The World Health Organization is pressing the search for an Ebola vaccine and hopes to begin testing two experimental versions as early as January on more than 20,000 front-line health care workers and others in West Africa's hot zone — a bigger rollout than envisioned just a few months ago.
An effective vaccine would not in itself be enough to stop the outbreak — for one thing, there probably won't be enough doses to go around — but it could give important protection to the medical workers who are central to the effort. More than 200 of them have died of the disease.
The WHO, which has come under fire for bungling its initial reaction to the Ebola crisis, is helping co-ordinate trials of two of the most promising experimental vaccines.
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The real-world testing in West Africa will go forward only if the vaccines prove safe and trigger an adequate immune-system response in volunteers during clinical trials that are either underway or planned in Europe, Africa and the U.S. The preliminary safety data is expected to become available by December.
Dr. Marie Paule Kieny, an assistant director general for the UN health agency, acknowledged there are many "ifs" remaining — and "still a possibility that it will fail." But she sketched out a much broader experiment than was imagined only six months ago, saying WHO hopes to dispense tens of thousands of doses in the first couple of months of the new year.
"These are quite large trials," she said Tuesday.
WHO spokeswoman Fadela Chaib later said the agency expects 20,000 vaccinations in January and similar numbers in the months after that.
The outbreak in West Africa has killed over 4,500 people, mostly in Liberia, Guinea and Sierra Leone, since it emerged 10 months ago. Experts said the world could see 10,000 new cases a week in two months if authorities don't take stronger steps.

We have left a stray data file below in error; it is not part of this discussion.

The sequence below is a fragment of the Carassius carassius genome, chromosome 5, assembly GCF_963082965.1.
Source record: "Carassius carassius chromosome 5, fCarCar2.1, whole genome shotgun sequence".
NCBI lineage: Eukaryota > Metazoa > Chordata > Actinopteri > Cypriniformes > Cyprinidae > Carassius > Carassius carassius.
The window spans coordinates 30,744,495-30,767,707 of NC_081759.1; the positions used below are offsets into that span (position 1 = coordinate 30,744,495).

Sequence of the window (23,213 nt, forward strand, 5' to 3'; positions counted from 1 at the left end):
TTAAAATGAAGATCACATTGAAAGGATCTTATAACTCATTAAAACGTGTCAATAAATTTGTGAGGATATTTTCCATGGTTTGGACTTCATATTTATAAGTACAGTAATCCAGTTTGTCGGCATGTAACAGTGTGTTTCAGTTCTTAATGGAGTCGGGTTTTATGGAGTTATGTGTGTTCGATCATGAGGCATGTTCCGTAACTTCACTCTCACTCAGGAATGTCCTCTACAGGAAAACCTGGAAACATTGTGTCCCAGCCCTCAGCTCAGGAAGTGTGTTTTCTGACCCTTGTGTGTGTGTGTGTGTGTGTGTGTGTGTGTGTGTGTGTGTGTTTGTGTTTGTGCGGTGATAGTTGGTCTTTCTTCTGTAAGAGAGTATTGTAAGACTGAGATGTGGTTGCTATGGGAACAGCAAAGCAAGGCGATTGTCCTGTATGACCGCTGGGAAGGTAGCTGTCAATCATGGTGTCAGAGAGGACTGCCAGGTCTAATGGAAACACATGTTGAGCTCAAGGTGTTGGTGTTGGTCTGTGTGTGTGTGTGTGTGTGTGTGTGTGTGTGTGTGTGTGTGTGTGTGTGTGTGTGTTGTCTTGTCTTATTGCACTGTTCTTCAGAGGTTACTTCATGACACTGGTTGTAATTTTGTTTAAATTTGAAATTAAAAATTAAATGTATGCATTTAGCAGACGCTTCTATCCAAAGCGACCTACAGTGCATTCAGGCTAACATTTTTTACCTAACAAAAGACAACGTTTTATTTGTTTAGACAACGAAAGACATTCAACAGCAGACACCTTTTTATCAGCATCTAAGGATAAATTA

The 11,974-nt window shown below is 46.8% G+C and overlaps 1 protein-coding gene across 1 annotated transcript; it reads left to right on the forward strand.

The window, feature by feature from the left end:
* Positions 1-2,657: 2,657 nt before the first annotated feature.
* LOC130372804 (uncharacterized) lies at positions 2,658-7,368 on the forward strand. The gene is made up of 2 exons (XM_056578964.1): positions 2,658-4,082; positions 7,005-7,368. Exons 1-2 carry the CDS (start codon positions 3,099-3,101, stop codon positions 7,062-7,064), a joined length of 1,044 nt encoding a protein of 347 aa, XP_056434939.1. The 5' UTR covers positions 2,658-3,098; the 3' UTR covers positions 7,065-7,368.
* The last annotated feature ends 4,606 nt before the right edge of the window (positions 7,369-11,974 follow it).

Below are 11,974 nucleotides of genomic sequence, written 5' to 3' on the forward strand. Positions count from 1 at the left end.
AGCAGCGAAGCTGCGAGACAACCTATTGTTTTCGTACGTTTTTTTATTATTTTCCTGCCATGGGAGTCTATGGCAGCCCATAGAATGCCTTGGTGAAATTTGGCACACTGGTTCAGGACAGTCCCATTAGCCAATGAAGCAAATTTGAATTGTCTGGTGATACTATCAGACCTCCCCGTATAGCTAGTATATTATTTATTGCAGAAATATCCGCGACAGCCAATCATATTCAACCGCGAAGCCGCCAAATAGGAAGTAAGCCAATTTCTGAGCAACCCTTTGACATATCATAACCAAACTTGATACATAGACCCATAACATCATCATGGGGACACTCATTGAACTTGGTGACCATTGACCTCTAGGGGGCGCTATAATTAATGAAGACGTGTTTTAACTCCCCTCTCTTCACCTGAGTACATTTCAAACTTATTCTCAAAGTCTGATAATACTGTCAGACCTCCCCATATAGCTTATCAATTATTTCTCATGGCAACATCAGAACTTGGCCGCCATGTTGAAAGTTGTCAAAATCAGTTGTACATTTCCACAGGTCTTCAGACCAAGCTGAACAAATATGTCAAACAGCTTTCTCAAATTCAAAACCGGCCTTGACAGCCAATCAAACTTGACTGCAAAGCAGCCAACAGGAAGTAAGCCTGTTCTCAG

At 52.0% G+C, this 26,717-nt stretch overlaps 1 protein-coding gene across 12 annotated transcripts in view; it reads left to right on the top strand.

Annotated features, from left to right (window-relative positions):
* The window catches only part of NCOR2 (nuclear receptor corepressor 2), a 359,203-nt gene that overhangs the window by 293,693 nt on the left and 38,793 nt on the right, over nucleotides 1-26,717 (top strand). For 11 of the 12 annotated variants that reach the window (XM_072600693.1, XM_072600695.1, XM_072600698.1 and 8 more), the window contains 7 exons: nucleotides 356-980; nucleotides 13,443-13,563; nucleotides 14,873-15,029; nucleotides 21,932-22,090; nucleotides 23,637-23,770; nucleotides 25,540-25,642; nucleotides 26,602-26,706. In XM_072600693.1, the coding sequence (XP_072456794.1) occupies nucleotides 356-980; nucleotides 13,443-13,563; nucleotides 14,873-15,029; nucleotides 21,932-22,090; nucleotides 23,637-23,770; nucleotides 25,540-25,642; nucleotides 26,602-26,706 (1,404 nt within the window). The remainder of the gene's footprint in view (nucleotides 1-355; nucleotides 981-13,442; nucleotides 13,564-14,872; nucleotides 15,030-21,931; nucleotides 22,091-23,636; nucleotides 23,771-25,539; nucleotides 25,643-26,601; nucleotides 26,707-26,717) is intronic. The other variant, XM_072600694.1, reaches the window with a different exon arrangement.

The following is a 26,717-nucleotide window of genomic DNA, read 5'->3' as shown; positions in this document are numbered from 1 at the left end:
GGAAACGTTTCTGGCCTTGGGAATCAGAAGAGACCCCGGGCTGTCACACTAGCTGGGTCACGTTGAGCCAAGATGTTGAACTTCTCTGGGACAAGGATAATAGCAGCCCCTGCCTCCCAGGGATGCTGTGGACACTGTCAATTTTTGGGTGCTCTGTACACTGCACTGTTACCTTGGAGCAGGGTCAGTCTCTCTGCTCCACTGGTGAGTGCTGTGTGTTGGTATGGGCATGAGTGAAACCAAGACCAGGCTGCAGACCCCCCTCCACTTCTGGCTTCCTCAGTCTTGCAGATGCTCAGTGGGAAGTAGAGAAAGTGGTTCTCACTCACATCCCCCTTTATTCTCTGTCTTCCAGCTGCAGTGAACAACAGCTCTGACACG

20 deaths a day
The vaccine push comes as Sierra Leone said Tuesday that the number of infected people in the country's western region is soaring, with more than 20 deaths a day. That region is on the opposite side of the country from where the first cases emerged.
One of the vaccines that Kieny mentioned, Okairos AG, is being developed by the U.S. National Institutes of Health and GlaxoSmithKline from a modified chimpanzee cold virus and an Ebola protein. It is in clinical trials now in Britain and in Mali.
GlaxoSmithKline said the vaccine is being manufactured at a plant in Rome.
"We have other vaccine facilities around the world, and we are seeing what we can do to ramp up production to commercial scale," said Mary Anne Rhyne, Glaxo's U.S. director of external communications.
The second front-runner, developed by the Public Health Agency of Canada and known as VSV-EBOV, has been sent to the U.S. Walter Reed Army Institute of Research in Maryland for testing on healthy volunteers. It will also be tested shortly among volunteers in Switzerland, Germany, Gabon and Kenya, Kieny said.
Doctors Without Borders, whose medics have been at the forefront in treating Ebola patients in West Africa, urged pharmaceutical companies to speed up their work.
"Vaccination of front-line health workers — who are among the most vulnerable people — and mass campaigns to vaccinate large numbers of people in affected and at-risk countries could make a huge difference in curbing this outbreak," the group's medical director, Bertrand Draguez, said in an interview on its website.
Also Tuesday, WHO's Chaib promised a thorough public audit of the agency's early missteps in responding to the Ebola crisis. But at the moment, "our focus is on the response."